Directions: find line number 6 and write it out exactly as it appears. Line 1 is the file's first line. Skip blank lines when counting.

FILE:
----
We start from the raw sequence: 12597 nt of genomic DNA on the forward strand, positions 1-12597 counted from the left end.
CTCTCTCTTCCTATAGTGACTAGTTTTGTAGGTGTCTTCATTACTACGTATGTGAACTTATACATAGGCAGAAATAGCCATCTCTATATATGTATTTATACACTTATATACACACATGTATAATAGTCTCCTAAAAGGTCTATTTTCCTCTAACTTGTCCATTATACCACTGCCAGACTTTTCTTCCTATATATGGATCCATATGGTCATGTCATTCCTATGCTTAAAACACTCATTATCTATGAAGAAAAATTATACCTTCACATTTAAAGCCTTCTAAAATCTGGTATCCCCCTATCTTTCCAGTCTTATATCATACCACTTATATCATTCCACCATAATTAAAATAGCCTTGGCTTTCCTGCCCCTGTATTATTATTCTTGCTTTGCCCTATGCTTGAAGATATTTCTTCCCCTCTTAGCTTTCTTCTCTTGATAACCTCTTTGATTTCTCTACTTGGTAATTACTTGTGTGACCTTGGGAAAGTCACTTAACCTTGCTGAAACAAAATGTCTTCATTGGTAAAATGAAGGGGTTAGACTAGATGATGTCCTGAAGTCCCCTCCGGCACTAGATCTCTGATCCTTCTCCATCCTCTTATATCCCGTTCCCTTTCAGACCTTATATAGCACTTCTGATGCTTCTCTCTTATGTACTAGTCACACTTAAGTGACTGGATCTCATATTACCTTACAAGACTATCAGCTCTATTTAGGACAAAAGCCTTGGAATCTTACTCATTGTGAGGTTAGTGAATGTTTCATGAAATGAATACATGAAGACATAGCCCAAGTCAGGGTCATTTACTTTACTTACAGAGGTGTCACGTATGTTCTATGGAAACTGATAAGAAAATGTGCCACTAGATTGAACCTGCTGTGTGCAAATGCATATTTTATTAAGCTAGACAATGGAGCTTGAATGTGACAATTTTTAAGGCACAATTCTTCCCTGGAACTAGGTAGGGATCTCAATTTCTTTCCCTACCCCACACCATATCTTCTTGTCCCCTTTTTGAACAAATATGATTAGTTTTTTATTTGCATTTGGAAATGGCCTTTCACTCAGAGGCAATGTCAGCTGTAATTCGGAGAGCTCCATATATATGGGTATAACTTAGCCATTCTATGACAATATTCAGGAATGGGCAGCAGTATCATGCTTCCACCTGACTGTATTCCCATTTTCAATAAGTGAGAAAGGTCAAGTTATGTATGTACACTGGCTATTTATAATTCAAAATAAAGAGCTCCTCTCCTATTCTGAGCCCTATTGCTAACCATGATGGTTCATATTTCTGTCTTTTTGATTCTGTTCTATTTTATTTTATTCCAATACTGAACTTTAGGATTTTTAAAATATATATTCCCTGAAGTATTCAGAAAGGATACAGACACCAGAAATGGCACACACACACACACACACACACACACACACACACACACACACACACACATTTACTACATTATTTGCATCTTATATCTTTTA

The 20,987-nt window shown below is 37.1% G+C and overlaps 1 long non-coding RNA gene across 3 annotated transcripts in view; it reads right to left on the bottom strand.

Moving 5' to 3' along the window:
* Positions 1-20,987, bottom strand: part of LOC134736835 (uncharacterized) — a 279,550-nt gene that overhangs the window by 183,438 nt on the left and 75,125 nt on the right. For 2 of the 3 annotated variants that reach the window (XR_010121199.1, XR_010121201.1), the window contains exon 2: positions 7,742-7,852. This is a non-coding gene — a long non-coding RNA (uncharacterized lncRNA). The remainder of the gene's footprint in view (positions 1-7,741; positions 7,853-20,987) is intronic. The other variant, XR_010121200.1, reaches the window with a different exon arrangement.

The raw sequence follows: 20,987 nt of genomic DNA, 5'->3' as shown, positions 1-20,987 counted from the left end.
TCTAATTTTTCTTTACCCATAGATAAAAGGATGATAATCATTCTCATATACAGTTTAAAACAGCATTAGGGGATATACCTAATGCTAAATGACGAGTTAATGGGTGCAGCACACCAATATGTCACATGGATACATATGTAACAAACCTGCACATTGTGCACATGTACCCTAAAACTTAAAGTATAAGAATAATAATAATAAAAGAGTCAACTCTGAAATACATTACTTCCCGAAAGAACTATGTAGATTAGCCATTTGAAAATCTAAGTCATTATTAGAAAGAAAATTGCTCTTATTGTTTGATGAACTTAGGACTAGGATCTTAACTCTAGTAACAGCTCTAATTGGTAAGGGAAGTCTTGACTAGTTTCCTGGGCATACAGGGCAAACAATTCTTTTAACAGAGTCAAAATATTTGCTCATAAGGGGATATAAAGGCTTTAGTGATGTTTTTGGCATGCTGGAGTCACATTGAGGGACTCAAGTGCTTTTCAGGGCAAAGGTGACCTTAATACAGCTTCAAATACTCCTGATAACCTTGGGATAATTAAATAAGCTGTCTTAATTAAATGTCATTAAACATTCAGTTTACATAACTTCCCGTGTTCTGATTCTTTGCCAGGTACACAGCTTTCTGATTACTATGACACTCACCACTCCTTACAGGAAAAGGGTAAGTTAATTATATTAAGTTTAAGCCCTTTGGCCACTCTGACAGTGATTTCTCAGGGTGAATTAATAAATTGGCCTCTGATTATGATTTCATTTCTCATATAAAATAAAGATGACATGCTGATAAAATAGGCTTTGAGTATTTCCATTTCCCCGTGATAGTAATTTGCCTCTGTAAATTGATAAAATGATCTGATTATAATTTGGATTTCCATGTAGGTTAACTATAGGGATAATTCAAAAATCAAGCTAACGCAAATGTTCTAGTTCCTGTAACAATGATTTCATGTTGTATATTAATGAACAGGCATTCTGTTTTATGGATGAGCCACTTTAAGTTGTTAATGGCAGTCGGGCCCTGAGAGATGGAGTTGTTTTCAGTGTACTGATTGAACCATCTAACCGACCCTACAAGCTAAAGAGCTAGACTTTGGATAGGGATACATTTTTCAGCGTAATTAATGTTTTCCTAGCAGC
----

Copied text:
The raw sequence follows: 20,987 nt of genomic DNA, 5'->3' as shown, positions 1-20,987 counted from the left end.